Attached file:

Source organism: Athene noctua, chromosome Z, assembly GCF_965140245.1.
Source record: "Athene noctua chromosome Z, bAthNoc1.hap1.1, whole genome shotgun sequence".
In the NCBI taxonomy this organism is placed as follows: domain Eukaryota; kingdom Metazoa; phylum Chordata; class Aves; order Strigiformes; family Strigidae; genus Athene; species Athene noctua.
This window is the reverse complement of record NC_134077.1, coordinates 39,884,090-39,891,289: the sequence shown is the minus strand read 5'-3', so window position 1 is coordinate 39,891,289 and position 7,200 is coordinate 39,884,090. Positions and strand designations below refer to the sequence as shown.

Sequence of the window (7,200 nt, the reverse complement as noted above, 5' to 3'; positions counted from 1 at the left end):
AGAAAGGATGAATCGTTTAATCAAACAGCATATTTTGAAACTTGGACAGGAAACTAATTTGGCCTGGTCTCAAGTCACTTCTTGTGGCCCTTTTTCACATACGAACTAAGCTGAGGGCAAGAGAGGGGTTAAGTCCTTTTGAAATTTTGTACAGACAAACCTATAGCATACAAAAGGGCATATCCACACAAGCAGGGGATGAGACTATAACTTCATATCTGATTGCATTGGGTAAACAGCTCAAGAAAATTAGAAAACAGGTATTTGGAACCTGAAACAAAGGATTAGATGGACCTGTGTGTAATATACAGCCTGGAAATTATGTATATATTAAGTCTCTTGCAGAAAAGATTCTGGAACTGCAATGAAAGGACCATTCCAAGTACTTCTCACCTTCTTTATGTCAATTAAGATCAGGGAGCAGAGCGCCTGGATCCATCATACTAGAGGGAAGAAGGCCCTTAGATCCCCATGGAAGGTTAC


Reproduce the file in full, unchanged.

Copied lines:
Source organism: Athene noctua, chromosome Z, assembly GCF_965140245.1.
Source record: "Athene noctua chromosome Z, bAthNoc1.hap1.1, whole genome shotgun sequence".
In the NCBI taxonomy this organism is placed as follows: domain Eukaryota; kingdom Metazoa; phylum Chordata; class Aves; order Strigiformes; family Strigidae; genus Athene; species Athene noctua.
This window is the reverse complement of record NC_134077.1, coordinates 39,884,090-39,891,289: the sequence shown is the minus strand read 5'-3', so window position 1 is coordinate 39,891,289 and position 7,200 is coordinate 39,884,090. Positions and strand designations below refer to the sequence as shown.

Sequence of the window (7,200 nt, the reverse complement as noted above, 5' to 3'; positions counted from 1 at the left end):
AGAAAGGATGAATCGTTTAATCAAACAGCATATTTTGAAACTTGGACAGGAAACTAATTTGGCCTGGTCTCAAGTCACTTCTTGTGGCCCTTTTTCACATACGAACTAAGCTGAGGGCAAGAGAGGGGTTAAGTCCTTTTGAAATTTTGTACAGACAAACCTATAGCATACAAAAGGGCATATCCACACAAGCAGGGGATGAGACTATAACTTCATATCTGATTGCATTGGGTAAACAGCTCAAGAAAATTAGAAAACAGGTATTTGGAACCTGAAACAAAGGATTAGATGGACCTGTGTGTAATATACAGCCTGGAAATTATGTATATATTAAGTCTCTTGCAGAAAAGATTCTGGAACTGCAATGAAAGGACCATTCCAAGTACTTCTCACCTTCTTTATGTCAATTAAGATCAGGGAGCAGAGCGCCTGGATCCATCATACTAGAGGGAAGAAGGCCCTTAGATCCCCATGGAAGGTTAC